I believe in commemorating the stages of my life through symbolic medium. This isn’t a new idea; human beings have documented their lives with symbols since ancient times. I wanted a symbol to capture my current stage in life, so a couple of weeks before my 30th birthday, I got my first tattoo: a rowing icon incased in a maple leaf, all in black with extensive shading.
Some don’t understand why I did it. “Because that’s what all the cool 30-year-olds are doing,” I tell them. Tattoos were trendy when I was in high school. Now that body art is becoming mainstream, I don’t want to give the impression that I’m trying to be fashionable. This dilemma caused another: where should I locate my permanent ink so it doesn’t look like a trendy endeavor? After all, my tattoo is something symbolic for me, not a fashion accessory. I was nearly ready to march into the tattoo parlor and tell the artist, “Place this design on my left butt-cheek, please. I want to keep this to myself.”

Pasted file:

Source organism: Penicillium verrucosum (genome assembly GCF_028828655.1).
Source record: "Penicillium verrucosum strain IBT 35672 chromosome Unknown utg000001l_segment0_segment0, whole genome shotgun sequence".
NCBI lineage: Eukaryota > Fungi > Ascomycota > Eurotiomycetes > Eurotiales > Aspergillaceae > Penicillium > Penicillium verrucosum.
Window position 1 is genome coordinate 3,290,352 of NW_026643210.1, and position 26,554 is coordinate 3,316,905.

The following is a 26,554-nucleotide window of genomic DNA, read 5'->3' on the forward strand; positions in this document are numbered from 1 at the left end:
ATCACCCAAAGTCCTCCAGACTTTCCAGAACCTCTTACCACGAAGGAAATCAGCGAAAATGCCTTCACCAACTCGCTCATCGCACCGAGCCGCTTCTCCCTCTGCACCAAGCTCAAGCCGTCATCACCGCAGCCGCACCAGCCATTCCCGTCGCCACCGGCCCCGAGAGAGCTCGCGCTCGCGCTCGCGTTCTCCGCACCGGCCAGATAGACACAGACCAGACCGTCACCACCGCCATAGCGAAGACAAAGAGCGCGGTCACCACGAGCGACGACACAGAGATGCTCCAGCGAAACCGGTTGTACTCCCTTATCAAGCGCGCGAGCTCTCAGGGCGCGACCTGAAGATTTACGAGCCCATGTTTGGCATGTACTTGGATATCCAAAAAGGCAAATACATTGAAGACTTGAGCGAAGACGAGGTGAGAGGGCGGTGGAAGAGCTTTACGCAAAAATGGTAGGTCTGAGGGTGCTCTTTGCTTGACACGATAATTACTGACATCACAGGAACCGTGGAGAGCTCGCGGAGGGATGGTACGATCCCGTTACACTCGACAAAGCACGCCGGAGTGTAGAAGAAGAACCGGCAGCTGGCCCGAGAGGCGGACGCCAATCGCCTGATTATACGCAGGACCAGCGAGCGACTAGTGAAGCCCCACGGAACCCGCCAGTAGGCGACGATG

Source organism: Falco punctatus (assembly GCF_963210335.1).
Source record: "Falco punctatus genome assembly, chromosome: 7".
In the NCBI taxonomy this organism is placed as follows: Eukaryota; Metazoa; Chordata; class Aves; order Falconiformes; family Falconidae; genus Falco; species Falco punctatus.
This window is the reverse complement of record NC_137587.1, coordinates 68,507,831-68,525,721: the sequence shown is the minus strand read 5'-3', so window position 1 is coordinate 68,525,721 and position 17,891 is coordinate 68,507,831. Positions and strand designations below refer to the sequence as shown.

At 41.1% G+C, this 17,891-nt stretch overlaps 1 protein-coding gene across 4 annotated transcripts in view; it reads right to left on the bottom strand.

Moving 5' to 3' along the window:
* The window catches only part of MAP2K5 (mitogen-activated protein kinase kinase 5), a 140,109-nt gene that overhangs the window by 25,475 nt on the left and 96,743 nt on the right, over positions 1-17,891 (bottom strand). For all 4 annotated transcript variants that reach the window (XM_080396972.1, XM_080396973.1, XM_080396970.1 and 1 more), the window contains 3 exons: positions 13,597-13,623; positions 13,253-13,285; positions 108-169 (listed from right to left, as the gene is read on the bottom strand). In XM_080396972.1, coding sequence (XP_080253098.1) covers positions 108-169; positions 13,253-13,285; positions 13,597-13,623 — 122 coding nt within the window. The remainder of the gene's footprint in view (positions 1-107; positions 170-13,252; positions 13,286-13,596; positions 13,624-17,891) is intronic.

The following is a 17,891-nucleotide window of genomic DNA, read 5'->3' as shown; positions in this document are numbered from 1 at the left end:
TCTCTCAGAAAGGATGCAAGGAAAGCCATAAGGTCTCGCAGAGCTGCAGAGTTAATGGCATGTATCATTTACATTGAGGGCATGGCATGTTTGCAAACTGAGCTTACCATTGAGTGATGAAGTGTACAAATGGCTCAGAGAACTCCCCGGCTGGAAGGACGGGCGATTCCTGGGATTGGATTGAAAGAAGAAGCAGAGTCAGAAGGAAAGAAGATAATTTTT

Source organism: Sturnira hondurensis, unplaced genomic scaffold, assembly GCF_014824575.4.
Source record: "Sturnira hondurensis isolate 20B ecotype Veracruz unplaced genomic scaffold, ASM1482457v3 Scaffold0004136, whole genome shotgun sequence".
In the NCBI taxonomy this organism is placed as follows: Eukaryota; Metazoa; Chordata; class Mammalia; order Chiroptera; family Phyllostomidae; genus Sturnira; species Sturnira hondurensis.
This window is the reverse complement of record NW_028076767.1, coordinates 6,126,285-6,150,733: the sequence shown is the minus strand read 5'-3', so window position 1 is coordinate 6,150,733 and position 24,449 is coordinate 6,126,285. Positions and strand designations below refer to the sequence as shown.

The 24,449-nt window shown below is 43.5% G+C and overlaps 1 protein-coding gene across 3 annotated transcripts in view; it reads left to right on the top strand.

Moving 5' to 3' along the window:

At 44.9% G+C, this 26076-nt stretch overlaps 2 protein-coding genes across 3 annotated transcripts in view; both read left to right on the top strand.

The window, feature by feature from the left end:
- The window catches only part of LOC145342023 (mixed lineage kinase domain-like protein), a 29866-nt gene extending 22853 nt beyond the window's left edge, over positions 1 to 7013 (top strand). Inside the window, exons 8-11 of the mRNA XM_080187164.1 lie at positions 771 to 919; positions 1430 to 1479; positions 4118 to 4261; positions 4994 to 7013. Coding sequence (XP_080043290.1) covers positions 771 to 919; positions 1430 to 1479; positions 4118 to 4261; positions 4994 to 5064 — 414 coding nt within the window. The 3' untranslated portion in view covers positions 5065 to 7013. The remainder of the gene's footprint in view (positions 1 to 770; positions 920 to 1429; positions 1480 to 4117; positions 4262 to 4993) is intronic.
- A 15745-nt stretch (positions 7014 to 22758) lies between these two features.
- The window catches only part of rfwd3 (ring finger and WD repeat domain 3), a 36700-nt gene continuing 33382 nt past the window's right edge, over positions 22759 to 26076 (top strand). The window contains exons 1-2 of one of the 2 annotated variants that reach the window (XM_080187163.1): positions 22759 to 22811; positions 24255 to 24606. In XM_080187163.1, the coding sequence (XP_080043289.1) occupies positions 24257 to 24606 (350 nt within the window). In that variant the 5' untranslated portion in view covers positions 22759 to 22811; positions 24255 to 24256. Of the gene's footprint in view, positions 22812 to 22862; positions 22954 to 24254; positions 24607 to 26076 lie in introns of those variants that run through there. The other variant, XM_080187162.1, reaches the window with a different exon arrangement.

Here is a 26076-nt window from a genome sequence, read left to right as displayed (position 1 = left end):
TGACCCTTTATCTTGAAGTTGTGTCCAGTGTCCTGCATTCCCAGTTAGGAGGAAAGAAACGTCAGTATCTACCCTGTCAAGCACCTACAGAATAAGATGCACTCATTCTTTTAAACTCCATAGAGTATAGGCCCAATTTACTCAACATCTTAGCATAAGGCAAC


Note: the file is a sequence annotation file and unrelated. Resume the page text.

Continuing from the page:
And then I started thinking. My Canadian heritage is important to me, and so is rowing. And both represent who I am today: a Canadian living in America because of rowing. But other aspects of my current life are also important. For many years, I never felt like a participant in my own life. I observed everything going on around me instead of being part of the action. Sure, I did things, but I did them in a very introverted way. Wow… have I ever changed.
Today I don’t sit back and observe my life; I dive in head first and actively orchestrate, rather than passively flow with, the action. I’m not afraid to speak up. I make jokes and laugh really loud and am not sensitive to others hearing my ideas, my humor, my boisterous trilling. I am living my life out loud. Hiding a tattoo on my derrière would be a step in the wrong direction, would be reverting to living in hushed whispers.
My ink is so much more than a tattoo to me – it’s my hieroglyph, a chapter in the sacred text of my life. My hieroglyph sits on my right shoulder, loud and visible, shouting to the world that this Canadian, this rower will not fade into the background, but will always be out there.